When I spoke with Marine Captain Maggie Seymour, she was in Gore, Oklahoma. A small town of just 900, she was 56 days into her three-month trek across the continent, and she’d just passed the 1,550 mile-marker. On foot.
Having served ten years on active duty in the Marine Corps, Seymour is transitioning to the Reserves by doing what even the most determined endurance athletes have only dreamed of: Running across America. From San Diego to Virginia Beach–with a slight detour through Washington, D.C to run the Marine Corps Marathon–Captain Seymour’s last mission as an active duty Marine is to raise awareness for the communities who have supported her during her service.
Tall and fit, with dark brown hair and a self-deprecating sense of humor, Seymour has been a long-distance runner for years. She’s participated in multiple ultra marathons of 50 kilometers or more–always to raise funds for veterans, Gold Star families, and disabled athletes–so running across the country seemed like the next logical progression.
“It sucks,” she said when asked what running more than 3,000 miles feels like. “It hurts. It’s boring and overwhelming mentally. It’s hard to do the same thing every day and wake up and remind myself that I want to do this.”
But Seymour keeps running despite the painful blisters, muscle soreness, and miles of monotony.
“I can’t quit,” she said. “Even though I’ve thought about the monotony a lot. What did I win at the end of the day? [The fact that] I get to do it again tomorrow. But then I think about the people who get up every day and just get on with it: Veterans with mental health issues or special needs parents or people suffering from addiction. They don’t get to quit.”
She laughed quietly before adding, “Also, I told everyone I could do it. So, I can’t quit. That’s not really an option.”
Fueled by a vegetarian diet of potato chip sandwiches, pizza, Mexican food, and Dr. Pepper, she covers at least 33 miles a day. “It’s not the healthiest diet,” she acknowledged with a laugh, “but it gets me through.”
The night we spoke, she was relaxing in a motel room thanks to the sponsorship of National University and the non-profit organization Honor and Remember. Spending 100-plus days on the road doesn’t come cheap, and she’d originally planned to pay out of pocket, cutting costs by camping in her support van. But between staying with friends who live along her route and the generous donations of her sponsors, she hasn’t had to camp once. And that’s a good thing considering how hot it’s been and how far she runs each day.
“Having access to showers and ice baths has been key,” she said.
Although her run has been a (mostly) solitary endeavor, she’s not on her own. Her support system consists of a team of drivers, each on a two- to three-week rotation. Among their variety of tasks, they take care of her feet, feed her at regular intervals, and make sure she’s hitting her mileage goals.
“It’s hard for my support drivers to be out here too,” Seymour said. “It’s hard on them because [this process is] selfish. It’s all about me, and my support drivers are selfless. They have to really love me.”
She also admits that this experience has strained her relationships with her team. She doesn’t like to ask for help until she’s nearly incapacitated, and she’s had to learn that helping is what her support team is there for. “It’s tough on relationships,” she said. “You have this idea that it’s going to be this big thing, but it’s tedious and boring and it’s a lot of work.”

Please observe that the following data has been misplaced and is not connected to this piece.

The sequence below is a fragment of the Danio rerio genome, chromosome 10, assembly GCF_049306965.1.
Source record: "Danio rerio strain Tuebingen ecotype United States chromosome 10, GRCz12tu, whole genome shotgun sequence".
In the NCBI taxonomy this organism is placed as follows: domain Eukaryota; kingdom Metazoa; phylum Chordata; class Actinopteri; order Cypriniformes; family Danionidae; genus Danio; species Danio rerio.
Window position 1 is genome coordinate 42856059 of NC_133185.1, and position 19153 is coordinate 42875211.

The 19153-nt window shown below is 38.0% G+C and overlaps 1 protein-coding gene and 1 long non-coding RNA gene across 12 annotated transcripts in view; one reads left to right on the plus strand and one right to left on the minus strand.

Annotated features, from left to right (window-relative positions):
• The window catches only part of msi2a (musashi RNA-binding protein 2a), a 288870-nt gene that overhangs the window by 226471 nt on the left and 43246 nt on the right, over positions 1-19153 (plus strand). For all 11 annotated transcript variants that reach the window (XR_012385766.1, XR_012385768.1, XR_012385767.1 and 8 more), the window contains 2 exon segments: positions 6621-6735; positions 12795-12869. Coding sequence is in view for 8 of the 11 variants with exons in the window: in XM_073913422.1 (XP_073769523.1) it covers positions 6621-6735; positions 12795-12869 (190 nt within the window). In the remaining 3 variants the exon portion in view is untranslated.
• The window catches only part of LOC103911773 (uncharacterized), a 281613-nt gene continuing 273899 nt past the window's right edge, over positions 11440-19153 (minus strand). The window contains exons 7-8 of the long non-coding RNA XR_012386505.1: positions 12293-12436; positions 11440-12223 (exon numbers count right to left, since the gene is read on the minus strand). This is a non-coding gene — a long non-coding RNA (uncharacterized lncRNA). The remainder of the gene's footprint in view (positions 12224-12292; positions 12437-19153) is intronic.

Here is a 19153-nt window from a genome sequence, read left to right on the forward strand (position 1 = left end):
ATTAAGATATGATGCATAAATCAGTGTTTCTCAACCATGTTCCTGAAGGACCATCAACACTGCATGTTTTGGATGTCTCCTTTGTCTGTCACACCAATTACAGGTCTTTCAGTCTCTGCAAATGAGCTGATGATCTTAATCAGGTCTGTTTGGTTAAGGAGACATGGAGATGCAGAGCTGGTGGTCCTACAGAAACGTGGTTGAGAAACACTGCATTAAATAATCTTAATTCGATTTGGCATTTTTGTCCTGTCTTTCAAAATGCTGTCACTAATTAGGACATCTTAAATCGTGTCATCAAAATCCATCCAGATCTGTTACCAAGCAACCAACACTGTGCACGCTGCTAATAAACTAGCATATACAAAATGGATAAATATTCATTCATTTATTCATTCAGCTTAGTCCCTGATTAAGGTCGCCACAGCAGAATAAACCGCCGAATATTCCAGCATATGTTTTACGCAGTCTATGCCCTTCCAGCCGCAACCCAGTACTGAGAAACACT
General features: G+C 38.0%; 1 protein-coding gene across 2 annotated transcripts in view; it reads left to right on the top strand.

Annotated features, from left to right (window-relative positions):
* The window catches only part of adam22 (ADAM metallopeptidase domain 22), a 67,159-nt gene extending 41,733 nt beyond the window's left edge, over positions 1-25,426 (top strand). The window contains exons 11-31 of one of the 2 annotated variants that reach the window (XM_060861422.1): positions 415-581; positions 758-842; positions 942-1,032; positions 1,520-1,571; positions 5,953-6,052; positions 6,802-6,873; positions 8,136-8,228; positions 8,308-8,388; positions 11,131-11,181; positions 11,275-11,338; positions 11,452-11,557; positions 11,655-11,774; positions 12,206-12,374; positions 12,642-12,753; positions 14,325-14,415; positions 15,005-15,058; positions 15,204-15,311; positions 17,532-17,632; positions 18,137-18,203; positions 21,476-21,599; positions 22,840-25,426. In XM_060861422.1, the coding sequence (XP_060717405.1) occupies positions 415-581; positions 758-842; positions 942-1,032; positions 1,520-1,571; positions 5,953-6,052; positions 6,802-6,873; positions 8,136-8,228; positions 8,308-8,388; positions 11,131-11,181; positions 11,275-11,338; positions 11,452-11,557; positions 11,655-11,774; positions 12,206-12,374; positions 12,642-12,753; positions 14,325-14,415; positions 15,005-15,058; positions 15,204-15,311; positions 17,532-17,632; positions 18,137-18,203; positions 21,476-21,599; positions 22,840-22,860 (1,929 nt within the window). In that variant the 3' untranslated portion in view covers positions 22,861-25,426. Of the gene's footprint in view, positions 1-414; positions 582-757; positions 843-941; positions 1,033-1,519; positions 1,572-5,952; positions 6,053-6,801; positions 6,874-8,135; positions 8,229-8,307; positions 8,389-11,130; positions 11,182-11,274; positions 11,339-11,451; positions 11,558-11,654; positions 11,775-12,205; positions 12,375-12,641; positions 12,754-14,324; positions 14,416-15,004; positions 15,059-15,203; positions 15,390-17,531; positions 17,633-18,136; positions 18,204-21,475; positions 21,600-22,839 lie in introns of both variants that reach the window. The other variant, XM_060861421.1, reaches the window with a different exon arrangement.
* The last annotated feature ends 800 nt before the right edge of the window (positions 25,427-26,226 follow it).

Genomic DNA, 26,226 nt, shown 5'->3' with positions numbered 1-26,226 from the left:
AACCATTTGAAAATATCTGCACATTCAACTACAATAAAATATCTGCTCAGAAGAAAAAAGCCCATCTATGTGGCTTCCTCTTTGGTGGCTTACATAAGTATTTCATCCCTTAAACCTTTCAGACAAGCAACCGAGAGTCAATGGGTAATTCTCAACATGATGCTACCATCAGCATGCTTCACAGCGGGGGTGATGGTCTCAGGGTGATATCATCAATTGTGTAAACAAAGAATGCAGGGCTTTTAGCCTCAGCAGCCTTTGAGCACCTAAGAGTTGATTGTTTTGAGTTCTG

Although the days and miles are long, when asked what the best part of this experience has been, Seymour answered without hesitation. “The people. Unequivocally,” she said. “One of my goals was to meet people in small towns. Towns that remind me of my hometown. [Since joining the Marine Corps] I haven’t spent much time in middle America. I’ve lost touch.”
Running across the country has given her plenty of time to reconnect to her roots. “The people in these places are generous,” she said. “They pay for my meals. They come talk to me. They interview me for their local papers. They give what they can [to the causes I’m running for].”
Along the way, veterans and military families have also come out to show their support. In Amarillo, TX she was presented with an honorary Purple Heart from a Vietnam veteran–an experience she described as “humbling and wonderful.” In Canadian, TX, she was hosted by a Gold Star family at their farm, where they made her vegetarian food and let her rest her legs for a few days.
And in a time of heightened political animosity in America, the people she’s met in these small towns have reminded her that civility still exists–even in political discourse. “I had dinner with a VFW captain. [We talked] about political issues, and we didn’t agree. But in these places, people still talk to each other and share a meal. They still have meaningful conversations with people they don’t agree with.”
Before her trek began, Seymour founded a 501c3 non-profit called Run Free Run to raise awareness and funds for veterans, Gold Star families, and disabled athletes. You can read more about the causes Seymour supports here. To donate, click here. Follow Seymour’s progress here.
And if you live along her route and would like to get involved, she encourages you to follow her on social media and join her on a run for a few miles. “Yes, I’m raising money for specific causes,” she said. “But my overall goal is to inspire people to get involved in their own communities.”
By Liesel Kershul